David: Well, I think that it has to be said that we have not made a new high for the S&P500. Despite all the efforts and achievements by The Magnificent Seven, it's been almost two years now that we last had a peak in the broad market. So I find it fanciful, when people say to me that we have entered into a new bull market, I think that we have just been range trading for the better part of the year. We know that when you look at the S&P500 equal weight index, which really is a proxy for the average stock, or the median stock, it's done diddly squat all year long. I mean, all the heavy lifting has been in the mid cap tech stocks. And this remains one of the most concentrated markets we’ve had in our hands since the late 1990s, with the.com and broad technology craze. So I would say that there's no evidence, notwithstanding the fact that we've had a nice seasonal, short covering rally that the bear market is over, I think that we've really just been sitting on a shelf. And the market seems to believe that we're going to be in a prolonged soft landing, because we've been in one all year long. So I think that the big surprise, especially for a market that's pressing up against the 19 Ford multiple, that the recession that was delayed was not derailed. And I think that you're going to be finding in the next four quarters, these earnings estimates that you could say have helped underpin the market are going to be ripe for a sequence of declining expectations on the earning side. So the bottom line here is that, what is still not priced in, really that any asset class, maybe it's starting to filter into the oil market. What more important price is there than the oil price? Which is telling you a story, I think of the demand side, So I think that the bear market is still here. We've had intermittent rallies in the context of what is still a bear market, and the answer is no, especially if we get a recession, which I believe is the base case, I think that the ultimate low still lie ahead.
Erik: Joining me now is Tressis chief economist and author Daniel Lacalle. Daniel, it's great to get you back on the show. I want to start with the big picture here of boy, we've had so many guests on this program telling us, okay, the bottom is not in for the bear market, the hard landing is coming, the recession is just around the corner. But boy, look at this S&P chart, it sure seems like the market didn't get the memo. And the recession that everybody's been anticipating for a couple of years now, a lot of people say it's already happened. But boy, it's not showing up in the market data what's going on?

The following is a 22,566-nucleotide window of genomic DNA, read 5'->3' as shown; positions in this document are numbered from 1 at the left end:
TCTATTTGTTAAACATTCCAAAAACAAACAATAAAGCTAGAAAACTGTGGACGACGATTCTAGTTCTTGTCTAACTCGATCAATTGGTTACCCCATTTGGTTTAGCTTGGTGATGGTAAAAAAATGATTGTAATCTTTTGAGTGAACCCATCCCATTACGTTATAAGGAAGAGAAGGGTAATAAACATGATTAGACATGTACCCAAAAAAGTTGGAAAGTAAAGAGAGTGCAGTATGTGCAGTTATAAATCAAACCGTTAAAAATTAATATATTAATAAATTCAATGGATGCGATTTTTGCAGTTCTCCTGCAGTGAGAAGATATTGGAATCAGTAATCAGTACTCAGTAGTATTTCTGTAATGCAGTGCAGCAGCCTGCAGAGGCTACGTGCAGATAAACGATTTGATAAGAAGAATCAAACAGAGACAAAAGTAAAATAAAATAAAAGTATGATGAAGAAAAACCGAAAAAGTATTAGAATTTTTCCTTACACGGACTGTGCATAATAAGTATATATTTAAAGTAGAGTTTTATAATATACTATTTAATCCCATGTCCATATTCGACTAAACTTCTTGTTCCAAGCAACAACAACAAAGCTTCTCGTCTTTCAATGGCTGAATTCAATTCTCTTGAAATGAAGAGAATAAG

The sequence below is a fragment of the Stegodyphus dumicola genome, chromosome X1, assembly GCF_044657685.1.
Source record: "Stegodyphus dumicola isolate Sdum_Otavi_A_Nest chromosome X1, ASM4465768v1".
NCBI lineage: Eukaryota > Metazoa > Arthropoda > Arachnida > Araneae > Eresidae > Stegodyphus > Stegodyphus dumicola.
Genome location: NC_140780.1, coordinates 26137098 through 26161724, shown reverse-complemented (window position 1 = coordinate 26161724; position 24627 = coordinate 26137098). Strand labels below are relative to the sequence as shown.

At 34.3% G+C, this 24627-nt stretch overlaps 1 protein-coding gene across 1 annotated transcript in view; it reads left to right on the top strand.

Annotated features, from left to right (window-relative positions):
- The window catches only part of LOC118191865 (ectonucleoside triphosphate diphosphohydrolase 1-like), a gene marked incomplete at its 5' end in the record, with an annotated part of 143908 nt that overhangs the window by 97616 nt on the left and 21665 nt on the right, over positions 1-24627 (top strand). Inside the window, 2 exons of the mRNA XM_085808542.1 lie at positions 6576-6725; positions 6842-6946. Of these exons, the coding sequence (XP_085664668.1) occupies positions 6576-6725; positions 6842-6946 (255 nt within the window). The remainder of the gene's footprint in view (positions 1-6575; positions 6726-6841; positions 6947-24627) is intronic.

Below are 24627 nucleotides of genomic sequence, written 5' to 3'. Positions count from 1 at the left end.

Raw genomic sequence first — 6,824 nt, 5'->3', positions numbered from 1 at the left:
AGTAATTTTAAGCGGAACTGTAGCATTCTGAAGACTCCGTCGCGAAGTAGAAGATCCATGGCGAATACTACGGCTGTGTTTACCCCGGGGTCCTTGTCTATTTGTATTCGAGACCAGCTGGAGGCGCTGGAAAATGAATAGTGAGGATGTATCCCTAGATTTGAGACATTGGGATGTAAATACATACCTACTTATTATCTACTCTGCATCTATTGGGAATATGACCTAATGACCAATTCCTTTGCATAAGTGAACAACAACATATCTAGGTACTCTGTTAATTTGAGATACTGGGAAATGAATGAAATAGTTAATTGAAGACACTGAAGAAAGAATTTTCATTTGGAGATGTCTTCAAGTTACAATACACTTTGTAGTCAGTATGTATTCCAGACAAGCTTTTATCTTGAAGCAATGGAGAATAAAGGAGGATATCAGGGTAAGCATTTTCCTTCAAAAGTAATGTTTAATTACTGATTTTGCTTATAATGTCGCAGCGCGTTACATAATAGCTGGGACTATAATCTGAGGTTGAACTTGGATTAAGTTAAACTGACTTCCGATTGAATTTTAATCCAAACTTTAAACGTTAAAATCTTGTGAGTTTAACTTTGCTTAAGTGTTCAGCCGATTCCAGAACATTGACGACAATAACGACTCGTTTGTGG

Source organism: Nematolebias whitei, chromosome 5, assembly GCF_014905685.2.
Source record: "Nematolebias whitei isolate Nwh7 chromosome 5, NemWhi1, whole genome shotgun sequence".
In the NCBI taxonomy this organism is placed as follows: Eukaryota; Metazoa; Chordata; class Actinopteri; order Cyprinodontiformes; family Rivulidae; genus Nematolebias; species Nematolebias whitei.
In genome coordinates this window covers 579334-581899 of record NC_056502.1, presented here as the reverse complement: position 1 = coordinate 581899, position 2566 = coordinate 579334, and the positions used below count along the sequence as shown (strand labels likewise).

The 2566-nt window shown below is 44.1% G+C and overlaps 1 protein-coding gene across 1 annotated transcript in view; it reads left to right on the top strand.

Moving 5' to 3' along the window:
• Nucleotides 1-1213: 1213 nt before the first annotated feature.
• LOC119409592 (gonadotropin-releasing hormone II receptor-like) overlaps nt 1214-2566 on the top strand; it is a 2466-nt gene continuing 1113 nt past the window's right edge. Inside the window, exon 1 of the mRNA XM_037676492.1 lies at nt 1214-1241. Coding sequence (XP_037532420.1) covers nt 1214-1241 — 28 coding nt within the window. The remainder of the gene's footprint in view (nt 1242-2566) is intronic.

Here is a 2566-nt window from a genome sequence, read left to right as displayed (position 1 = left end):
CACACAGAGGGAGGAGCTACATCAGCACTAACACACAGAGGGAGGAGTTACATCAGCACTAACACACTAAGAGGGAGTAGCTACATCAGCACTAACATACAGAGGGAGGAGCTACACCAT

Daniel: Well, I think that there's a combination of looser monetary policy than what many anticipated. And an additional element of a more benign view about inflation. I think that basically, if we look at what should have been 2023, many expected a much larger contraction and money supply in the balance sheet of central banks. If you look at the balance sheet of the Federal Reserve, it's still 50% of GDP, same in the case of the sorry, 30% of GDP in the case of the Federal Reserve, 50% in the case of the ECB. And if you look at, for example, the window of liquidity that the Fed provides, it's gone from $20 trillion to $220 trillion. So we are in a much larger expansionary phase, precisely because monetary policy is significantly looser than what people may have expected. On top of that, inflation is coming down slowly, but to a level in which market participants seem to be happy to perceive that there will be a sort of soft landing. I think that the market is happy to believe in the soft landing narrative, despite the weakening of macroeconomic indicators, and is happy to take more risk. Assuming that if things get worse on the macro level, central banks will massively inject liquidity and therefore lead to multiple expansion. And this, I think, it's very evident. For example, if we see what the S&P500 equal weighted is doing, the S&P500, as you know, is rising. However, it's being led by seven stocks. If we look at an equal weighted S&P500, it is actually showing a pretty dire environment that is more consistent with a weak economy, with weak prospects for the economy, and persistent inflation. So, I think that the market is not so, let's say, optimistic. I think that what the market is more focused on is on the idea that if central bank liquidity injections remain, and the policy is accommodative, which it is, and we saw it with the Silicon Valley Bank, and regional banker crisis, then it's better to take risks in the long duration, equity assets like technology, etc.